The global financial crises of 2007-2009 has shattered our confidence in economic theory. After more than twenty years of intense academic research in banking economics, we realize that we still do not know much. For example, economists continue to often rely on the efficient market hypothesis, and on the Modigliani Miller theorem, which we know are based on strong and unrealistic assumptions.
Policy makers need more realistic models to guide their decisions on financial stability, in particular with respect to the appropriate level of capital requirements for banks, that is the focus of this note (albeit the line of reasoning that I will propose has a broader reach).
Straight after the crisis, the observation of the current limits of economists’ models and academic research was a fantastic opportunity for the economic profession to try to sit together and find a consensus on new paradigms that will help policy makers. But, in fact, on the specific question of bank capital, the opposite has happened, with the polarization of the debate and currently two groups that refuse any dialog.
On the one hand, the group led by Anat Admati and Martin Hellwig recommends a minimum capital ratio of 30%, as reported in their new book “The Bankers’ New Clothes: What’s Wrong with Banking and What to Do about It”. Although they are in favour of higher capital for banks than it is currently the case, and so am I, it is disappointing to notice that there is not a single quantitative argument in the book that justifies such a figure. These authors do not offer scientific arguments nor quantitative analysis in support of their thesis and, still, they are currently backed by very influential and prestigious people such as Roger Myerson, Mervyn King and the journalist Martin Wolf.
On the other hand, the group that we can call “the Business School economists”, such as Gary Gorton, and more recently, Harry DeAngelo and René Stulz, think that high leverage is desirable for banks. Their reasoning is that banks have to provide liquidity to investors and if one forces banks to have too much equity, then they will provide too little liquidity. We do need a model to properly address and support these types of claims.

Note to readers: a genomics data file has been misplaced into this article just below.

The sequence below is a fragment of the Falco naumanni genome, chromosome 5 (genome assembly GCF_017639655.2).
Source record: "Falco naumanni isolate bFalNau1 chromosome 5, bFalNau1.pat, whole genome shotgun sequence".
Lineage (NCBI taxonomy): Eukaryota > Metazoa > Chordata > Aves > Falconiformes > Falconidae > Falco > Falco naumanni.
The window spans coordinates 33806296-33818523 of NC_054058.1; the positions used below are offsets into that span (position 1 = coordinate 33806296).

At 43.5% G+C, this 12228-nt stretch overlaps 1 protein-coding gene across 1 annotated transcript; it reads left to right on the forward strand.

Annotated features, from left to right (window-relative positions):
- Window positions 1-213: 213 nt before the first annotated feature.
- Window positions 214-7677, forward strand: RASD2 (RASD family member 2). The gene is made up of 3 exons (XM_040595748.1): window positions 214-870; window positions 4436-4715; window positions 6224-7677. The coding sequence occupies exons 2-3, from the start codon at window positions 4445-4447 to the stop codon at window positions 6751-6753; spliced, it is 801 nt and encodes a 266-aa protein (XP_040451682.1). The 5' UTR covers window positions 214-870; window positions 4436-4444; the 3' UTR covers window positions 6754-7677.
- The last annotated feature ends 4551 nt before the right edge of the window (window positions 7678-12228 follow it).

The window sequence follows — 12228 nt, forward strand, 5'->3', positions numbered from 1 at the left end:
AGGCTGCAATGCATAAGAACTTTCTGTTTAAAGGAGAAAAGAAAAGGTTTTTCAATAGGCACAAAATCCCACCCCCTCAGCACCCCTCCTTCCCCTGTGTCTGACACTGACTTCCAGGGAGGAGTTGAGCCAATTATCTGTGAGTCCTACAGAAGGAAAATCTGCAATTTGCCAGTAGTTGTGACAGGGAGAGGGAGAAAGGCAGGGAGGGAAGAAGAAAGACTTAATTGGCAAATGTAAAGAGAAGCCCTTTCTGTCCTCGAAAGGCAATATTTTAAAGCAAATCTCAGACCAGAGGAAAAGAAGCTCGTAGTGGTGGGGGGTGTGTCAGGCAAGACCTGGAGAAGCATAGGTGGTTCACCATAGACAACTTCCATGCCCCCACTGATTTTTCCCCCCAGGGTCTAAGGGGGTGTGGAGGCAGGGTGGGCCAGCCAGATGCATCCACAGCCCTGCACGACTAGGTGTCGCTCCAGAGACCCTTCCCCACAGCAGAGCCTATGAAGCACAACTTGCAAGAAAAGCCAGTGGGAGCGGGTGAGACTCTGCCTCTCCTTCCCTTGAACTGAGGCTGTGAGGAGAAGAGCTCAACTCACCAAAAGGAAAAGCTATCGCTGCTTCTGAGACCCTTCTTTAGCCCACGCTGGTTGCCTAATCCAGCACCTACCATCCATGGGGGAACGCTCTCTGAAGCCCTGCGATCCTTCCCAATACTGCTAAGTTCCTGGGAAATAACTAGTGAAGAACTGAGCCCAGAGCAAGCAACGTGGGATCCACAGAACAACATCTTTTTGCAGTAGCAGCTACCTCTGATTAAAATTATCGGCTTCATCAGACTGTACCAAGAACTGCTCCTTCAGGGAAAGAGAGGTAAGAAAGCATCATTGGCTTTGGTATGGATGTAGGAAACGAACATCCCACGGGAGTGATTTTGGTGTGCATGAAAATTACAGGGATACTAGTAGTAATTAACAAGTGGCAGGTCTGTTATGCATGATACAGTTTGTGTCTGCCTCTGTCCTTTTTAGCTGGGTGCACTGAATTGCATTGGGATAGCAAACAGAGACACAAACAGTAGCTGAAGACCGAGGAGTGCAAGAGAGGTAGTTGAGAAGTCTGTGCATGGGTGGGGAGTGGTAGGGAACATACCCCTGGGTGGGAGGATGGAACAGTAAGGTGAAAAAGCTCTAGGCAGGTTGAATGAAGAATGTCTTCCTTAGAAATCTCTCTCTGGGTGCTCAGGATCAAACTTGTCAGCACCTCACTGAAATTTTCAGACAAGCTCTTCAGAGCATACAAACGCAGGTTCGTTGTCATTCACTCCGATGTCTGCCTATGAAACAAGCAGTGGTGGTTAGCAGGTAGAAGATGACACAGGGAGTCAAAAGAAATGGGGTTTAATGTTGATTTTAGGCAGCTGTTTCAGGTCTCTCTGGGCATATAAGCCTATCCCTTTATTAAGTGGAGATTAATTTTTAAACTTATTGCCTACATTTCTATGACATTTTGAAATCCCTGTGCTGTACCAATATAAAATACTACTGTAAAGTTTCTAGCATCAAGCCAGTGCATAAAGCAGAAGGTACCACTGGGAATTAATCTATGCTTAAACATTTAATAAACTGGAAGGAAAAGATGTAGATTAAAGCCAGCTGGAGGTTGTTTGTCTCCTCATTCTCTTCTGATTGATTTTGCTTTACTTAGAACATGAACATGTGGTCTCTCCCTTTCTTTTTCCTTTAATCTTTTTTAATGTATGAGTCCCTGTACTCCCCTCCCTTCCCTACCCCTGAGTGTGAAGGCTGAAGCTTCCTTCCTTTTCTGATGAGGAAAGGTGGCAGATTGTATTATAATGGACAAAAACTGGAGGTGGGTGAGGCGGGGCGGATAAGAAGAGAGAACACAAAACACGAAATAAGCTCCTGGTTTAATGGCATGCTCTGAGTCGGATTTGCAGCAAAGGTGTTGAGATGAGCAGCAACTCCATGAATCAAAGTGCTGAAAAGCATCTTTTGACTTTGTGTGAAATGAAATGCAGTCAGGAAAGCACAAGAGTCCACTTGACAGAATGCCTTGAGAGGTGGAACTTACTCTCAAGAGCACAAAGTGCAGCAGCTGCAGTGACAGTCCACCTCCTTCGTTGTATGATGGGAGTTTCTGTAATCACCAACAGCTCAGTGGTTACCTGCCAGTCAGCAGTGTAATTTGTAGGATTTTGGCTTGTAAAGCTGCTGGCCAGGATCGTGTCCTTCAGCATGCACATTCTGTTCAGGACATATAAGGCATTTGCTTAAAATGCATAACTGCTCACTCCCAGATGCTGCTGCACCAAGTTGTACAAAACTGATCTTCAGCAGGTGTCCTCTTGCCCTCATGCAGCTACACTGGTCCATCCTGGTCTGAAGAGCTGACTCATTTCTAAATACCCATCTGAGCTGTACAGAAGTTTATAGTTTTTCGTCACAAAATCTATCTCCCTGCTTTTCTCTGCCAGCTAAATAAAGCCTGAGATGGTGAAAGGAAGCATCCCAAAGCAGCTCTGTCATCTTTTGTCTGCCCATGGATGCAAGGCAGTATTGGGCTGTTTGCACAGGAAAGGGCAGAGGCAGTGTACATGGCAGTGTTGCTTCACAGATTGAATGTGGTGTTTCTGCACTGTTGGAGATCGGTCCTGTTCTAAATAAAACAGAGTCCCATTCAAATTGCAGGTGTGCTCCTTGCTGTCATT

The current dismal state of affairs is that instead of having worked hard to develop new models, those two groups have kept their ideological positions.
The urgency of a different approach can be noticed by observing, for example, the evolution of bank capital ratios in the US from the nineteenth century until today. Clearly, this shows a downward trend: in the 1840s the capital ratio was higher than 50%, while in the recent years it went down to less than 10%.
Indeed, the presence of a downward trend in capital ratios does not prove anything, because many other things changed over this long time span. Blaming on the decline of capital ratios without further analysis would be as claiming that the downward trend of the world record for the 100 meters male sprinter in the last 70 years is a dangerous path and we should rather slow down.
Of course many serious empiricists have done empirical studies on the correlation between banks’ leverage, growth, systemic risk. And they almost unanimously suggest that there is a trade-off. On the one hand, higher capital ratios imposed to banks or, similarly, less leverage or a tighter limit on banks’ loan supply, improve systemic stability, because allow banks to absorb larger losses. On the other hand, these measures negatively affect growth, because they restrict lending to the economy.
However, this association between banks’ leverage, growth and systemic risk is just a simple correlation and, as many have argued, cannot be interpreted in terms of causality. In this respect, Steve Ongena from Zurich University and his co-authors have convincingly emphasized that to disentangle demand and supply effects within a proper structural model one needs microeconomic data on single bank relationships, which are often confidential, rare and difficult to investigate.
These intrinsic limitations show why theorists can have a fundamental impact in our understanding. To do proper economic research one needs both data and theory, but if a proper structural model to identify causality links is not available, the best one can do is to interpret correlations with the help of theoretical models. Consider for example, the evolution of bank capital ratios in the US in the last 90 years (Figure 2). Plotting the capital ratio against the spread between loan and deposit rates or against the interest margin, one cannot identify a clear correlation, or any kind of statistical regularity. This is normal. Because both variables are endogenous and vary over time, in order to understand and interpret these empirical observations, one needs a model that explains these movements together.